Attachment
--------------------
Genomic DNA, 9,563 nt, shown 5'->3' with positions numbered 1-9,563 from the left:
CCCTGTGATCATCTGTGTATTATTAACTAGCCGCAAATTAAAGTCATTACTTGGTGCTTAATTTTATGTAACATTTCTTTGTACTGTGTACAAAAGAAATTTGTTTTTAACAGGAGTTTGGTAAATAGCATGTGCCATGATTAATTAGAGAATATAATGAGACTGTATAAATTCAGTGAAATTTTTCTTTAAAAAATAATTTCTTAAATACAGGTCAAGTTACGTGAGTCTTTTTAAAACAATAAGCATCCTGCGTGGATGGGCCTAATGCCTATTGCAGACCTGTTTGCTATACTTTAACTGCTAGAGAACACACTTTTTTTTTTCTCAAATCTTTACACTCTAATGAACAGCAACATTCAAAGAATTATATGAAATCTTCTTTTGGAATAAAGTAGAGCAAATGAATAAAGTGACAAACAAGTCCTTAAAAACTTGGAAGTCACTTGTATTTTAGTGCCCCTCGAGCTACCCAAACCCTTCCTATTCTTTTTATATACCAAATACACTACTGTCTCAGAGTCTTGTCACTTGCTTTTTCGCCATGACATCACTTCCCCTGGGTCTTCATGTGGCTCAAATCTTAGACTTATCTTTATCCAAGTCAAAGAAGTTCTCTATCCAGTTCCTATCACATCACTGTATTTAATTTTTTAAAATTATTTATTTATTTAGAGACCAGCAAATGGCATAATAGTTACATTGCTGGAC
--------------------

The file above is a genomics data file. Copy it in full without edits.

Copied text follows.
Genomic DNA, 9,563 nt, shown 5'->3' with positions numbered 1-9,563 from the left:
CCCTGTGATCATCTGTGTATTATTAACTAGCCGCAAATTAAAGTCATTACTTGGTGCTTAATTTTATGTAACATTTCTTTGTACTGTGTACAAAAGAAATTTGTTTTTAACAGGAGTTTGGTAAATAGCATGTGCCATGATTAATTAGAGAATATAATGAGACTGTATAAATTCAGTGAAATTTTTCTTTAAAAAATAATTTCTTAAATACAGGTCAAGTTACGTGAGTCTTTTTAAAACAATAAGCATCCTGCGTGGATGGGCCTAATGCCTATTGCAGACCTGTTTGCTATACTTTAACTGCTAGAGAACACACTTTTTTTTTTCTCAAATCTTTACACTCTAATGAACAGCAACATTCAAAGAATTATATGAAATCTTCTTTTGGAATAAAGTAGAGCAAATGAATAAAGTGACAAACAAGTCCTTAAAAACTTGGAAGTCACTTGTATTTTAGTGCCCCTCGAGCTACCCAAACCCTTCCTATTCTTTTTATATACCAAATACACTACTGTCTCAGAGTCTTGTCACTTGCTTTTTCGCCATGACATCACTTCCCCTGGGTCTTCATGTGGCTCAAATCTTAGACTTATCTTTATCCAAGTCAAAGAAGTTCTCTATCCAGTTCCTATCACATCACTGTATTTAATTTTTTAAAATTATTTATTTATTTAGAGACCAGCAAATGGCATAATAGTTACATTGCTGGAC